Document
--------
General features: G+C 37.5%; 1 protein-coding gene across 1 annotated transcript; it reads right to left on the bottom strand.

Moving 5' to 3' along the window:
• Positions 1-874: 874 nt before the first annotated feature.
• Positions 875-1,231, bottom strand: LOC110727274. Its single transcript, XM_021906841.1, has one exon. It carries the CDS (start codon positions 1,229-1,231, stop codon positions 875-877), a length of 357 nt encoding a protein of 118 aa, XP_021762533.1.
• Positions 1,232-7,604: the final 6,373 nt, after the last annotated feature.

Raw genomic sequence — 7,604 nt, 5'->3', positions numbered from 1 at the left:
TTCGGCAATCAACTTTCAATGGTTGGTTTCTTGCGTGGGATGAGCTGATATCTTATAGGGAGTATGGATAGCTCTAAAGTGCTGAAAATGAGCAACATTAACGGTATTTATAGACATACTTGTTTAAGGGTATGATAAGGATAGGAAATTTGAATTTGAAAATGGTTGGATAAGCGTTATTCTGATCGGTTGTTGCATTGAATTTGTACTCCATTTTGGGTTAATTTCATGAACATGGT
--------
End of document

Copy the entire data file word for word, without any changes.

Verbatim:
General features: G+C 37.5%; 1 protein-coding gene across 1 annotated transcript; it reads right to left on the bottom strand.

Moving 5' to 3' along the window:
• Positions 1-874: 874 nt before the first annotated feature.
• Positions 875-1,231, bottom strand: LOC110727274. Its single transcript, XM_021906841.1, has one exon. It carries the CDS (start codon positions 1,229-1,231, stop codon positions 875-877), a length of 357 nt encoding a protein of 118 aa, XP_021762533.1.
• Positions 1,232-7,604: the final 6,373 nt, after the last annotated feature.

Raw genomic sequence — 7,604 nt, 5'->3', positions numbered from 1 at the left:
TTCGGCAATCAACTTTCAATGGTTGGTTTCTTGCGTGGGATGAGCTGATATCTTATAGGGAGTATGGATAGCTCTAAAGTGCTGAAAATGAGCAACATTAACGGTATTTATAGACATACTTGTTTAAGGGTATGATAAGGATAGGAAATTTGAATTTGAAAATGGTTGGATAAGCGTTATTCTGATCGGTTGTTGCATTGAATTTGTACTCCATTTTGGGTTAATTTCATGAACATGGT